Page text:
“Many social justice issues are also facing our country and I would hope that our elected officials will focus on them.  In the richest nation in the world, many still are homeless, hungry, uneducated, jobless and discriminated against.

“So many things in our country need attention and comprehensive legislation.  Our economy is struggling; we need invigorating new job development, new production and use of energy, reform of current voting, immigration and tax laws.”

Jennifer House 

“My name is Jennifer House, age 41. I’m in finance and live in Atlanta. I’m going to the march in Washington, D.C., Saturday. I grew up on a working farm in central Kentucky with a father who taught high school history and a mother with a degree in nursing.



“Although my father was very conservative, he placed education as the No. 1 priority in our household. I am going to this march because I fear that we are in a very disturbing situation and this is due to the lack of education. I view this time in history as a lethal threat to our democracy as we know it. I feel that severe, widespread ignorance is most certainly the cause of this newly elected administration.

“I am going to get on a bus this Friday night and ride all night to let my voice be heard. I could write a book on the many reasons I am going to this protest, but it all boils down to two things: the lack of a quality education and for some, a lack of outside exposure. At the end of the day I will be satisfied, because I walked the talk.

Toni Patton and Sarah Taylor 

“My name is Toni Patton, 39, and my daughter’s name is Sarah Taylor, 19. We are from Danville. I have a salon in my basement that I work as a hairdresser out of. Sarah attends Eastern Kentucky University and majors in political science and minors in American Sign Language. I’m married with three children who are 22 (son), 19 (daughter) and 13 (son).

Toni Patton and Sarah Taylor

Patton and  Taylor

“Sarah and I are going to the Women’s march in Washington, D.C. We’re leaving on a charter bus Friday night at 10 p.m. and traveling over 500 miles and coming back Saturday night. I’m going to the march to help bring awareness of the lack of equality for all.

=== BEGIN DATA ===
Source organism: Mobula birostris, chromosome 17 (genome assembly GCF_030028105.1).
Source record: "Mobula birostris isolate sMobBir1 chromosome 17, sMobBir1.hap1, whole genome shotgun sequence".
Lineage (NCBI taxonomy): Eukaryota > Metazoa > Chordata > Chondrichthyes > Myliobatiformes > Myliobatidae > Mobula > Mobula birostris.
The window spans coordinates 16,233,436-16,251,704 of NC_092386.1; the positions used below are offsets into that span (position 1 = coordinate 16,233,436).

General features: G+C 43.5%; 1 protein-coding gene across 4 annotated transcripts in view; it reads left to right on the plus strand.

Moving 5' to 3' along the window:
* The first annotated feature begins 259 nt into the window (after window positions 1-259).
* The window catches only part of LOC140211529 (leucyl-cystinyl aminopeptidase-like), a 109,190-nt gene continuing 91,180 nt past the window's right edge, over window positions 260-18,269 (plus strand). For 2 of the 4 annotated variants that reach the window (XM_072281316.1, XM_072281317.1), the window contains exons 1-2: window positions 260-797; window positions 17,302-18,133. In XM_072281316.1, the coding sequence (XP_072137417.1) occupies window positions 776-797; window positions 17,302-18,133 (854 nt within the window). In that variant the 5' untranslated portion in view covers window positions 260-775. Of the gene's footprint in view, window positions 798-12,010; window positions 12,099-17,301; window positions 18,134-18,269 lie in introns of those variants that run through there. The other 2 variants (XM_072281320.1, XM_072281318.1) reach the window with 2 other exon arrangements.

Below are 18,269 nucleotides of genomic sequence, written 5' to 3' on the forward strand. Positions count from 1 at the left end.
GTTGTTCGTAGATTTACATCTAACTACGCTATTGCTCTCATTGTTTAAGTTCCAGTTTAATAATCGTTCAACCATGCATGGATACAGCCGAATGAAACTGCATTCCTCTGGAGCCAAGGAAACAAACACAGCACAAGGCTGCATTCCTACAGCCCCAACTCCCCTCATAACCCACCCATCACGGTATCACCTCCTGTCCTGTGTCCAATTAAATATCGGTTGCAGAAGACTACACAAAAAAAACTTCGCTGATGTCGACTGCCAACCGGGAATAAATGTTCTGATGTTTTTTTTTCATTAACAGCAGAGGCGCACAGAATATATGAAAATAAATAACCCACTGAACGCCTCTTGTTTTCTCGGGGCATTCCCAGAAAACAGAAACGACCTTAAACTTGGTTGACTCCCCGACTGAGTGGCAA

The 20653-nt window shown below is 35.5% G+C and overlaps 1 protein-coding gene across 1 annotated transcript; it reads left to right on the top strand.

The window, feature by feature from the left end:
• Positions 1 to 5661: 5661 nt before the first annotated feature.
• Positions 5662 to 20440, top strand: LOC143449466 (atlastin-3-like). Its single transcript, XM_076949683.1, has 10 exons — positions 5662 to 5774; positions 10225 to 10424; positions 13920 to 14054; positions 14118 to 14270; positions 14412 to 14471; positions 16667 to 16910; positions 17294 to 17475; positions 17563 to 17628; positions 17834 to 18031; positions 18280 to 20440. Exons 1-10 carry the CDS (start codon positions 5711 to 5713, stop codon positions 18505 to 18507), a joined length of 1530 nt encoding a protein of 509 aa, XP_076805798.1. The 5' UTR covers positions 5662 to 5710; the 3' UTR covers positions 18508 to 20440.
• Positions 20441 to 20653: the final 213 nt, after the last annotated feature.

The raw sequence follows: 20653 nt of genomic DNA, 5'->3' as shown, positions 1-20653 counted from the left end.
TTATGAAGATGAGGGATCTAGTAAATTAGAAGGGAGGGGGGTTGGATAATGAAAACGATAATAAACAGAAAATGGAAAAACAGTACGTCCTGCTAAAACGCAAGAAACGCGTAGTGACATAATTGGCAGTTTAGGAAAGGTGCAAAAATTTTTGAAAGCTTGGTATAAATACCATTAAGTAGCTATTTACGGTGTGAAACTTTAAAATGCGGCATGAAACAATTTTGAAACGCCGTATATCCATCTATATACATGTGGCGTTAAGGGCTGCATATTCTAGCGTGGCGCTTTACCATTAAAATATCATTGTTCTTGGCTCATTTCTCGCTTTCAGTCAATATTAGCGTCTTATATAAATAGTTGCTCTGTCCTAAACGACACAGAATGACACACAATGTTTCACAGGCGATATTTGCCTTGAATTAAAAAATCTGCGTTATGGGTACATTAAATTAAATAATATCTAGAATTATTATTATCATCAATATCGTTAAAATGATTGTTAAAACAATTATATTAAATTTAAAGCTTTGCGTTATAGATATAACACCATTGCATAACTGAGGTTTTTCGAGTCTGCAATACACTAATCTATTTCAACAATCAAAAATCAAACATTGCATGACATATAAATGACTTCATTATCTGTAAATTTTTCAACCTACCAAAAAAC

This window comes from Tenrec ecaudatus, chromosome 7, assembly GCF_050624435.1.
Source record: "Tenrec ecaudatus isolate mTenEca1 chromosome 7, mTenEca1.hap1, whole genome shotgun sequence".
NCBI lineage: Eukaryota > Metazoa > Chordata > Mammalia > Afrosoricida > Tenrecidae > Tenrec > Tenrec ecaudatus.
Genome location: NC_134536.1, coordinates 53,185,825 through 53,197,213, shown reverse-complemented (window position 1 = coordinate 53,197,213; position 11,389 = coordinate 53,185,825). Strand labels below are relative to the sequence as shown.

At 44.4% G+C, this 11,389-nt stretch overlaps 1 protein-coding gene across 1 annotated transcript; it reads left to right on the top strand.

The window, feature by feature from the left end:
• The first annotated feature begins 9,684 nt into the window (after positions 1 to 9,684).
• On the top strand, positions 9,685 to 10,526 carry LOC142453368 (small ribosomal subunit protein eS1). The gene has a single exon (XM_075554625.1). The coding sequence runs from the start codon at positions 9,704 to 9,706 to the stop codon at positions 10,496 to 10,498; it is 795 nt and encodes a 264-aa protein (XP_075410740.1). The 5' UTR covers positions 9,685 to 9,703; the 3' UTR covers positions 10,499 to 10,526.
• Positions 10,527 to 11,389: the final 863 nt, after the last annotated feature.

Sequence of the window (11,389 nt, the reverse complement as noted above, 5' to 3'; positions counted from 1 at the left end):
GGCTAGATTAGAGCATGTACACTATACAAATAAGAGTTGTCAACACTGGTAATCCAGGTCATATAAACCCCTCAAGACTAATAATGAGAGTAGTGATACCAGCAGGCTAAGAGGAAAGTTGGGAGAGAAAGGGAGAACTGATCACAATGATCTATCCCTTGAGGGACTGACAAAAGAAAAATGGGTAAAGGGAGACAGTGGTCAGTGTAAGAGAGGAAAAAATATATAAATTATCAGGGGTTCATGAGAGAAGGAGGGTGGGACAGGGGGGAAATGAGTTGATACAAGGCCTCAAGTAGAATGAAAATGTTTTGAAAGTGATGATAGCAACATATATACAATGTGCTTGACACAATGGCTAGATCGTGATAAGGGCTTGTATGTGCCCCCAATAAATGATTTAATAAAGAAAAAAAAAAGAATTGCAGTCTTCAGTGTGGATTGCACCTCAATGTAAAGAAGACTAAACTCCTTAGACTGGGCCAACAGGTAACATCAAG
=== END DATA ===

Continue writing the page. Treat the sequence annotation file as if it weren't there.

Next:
“Some of the laws passed even in Kentucky this year have affected our family, such as the ‘right to work act,’ which dropped my husband’s pay dramatically. He’s a construction worker and the scale pay for the road work has dropped two-thirds, so some of the jobs he’s on (where) he was making $30 an hour have dropped to $10 an hour.

“Another law that passed is pregnant women are forced to have an ultrasound before an abortion to deter them. I had an abortion years ago because I was an addict and I had no place to live and the baby could have had birth defects. I had enough guilt without someone else telling me what a bad person I am. I have been clean 14 years and still believe I made a good decision to abort the baby.

“I have one biracial child and a black husband; rights for African-Americans are important to me. I also have a gay family member, who has a long-term relationship and two adopted children, who struggles with insurance and financial issues that a straight couple do not have, like joint insurance and adoption problems —  gay rights are also important to me.

“My daughter says she wants to be there so she can be surrounded by strong women with the same purpose. To sum it all up, I am marching because I just want everyone to be treated like the wonderful unique diverse human beings we are.”

Blossom Brosi 



“My name is Blossom Brosi of Danville. I am a high school English teacher, a mom of three and a wife. I am going to the Women’s March on Washington because I know it is my responsibility as a citizen to work to create the society I wish to live in. I want women to be able to raise their children and nurture their families in safe and healthy communities. I hope the march raises awareness of many issues including civil rights, pay equity, reproductive freedom, environmental protection and access to health care.”

Sue Leathers

“I’m Sue Leathers, 50, an English teacher at Casey County High School and live in Middleburg. I’m going to the march in Lexington because it’s the one way to be heard, to demonstrate my concern for women’s and minorities’ issues that don’t seem to be of concern for the incoming leadership. And I’m going to use my First Amendment rights because I fear they are under attack.”

Kleffman and Leathers

Kleffman and Leathers

Todd Kleffman

“I’m Todd Kleffman, 57, a former reporter and editor at The Advocate-Messenger, live in Middleburg in Casey County and am going to the march in Lexington. I grew up in a family that often voiced concerns through protests, but as an adult I have usually been too lazy and unmotivated to do on my own. Trump’s behavior and attitude toward women alone is enough to spur me forward now, but I find him to be offensive and downright dangerous on so many levels, I’ve lost count. The protest is a way to do something more than make righteous Facebook posts. It is a way to stand with, to connect with others willing to rise up against a clear and present danger to the America that’s in my heart.”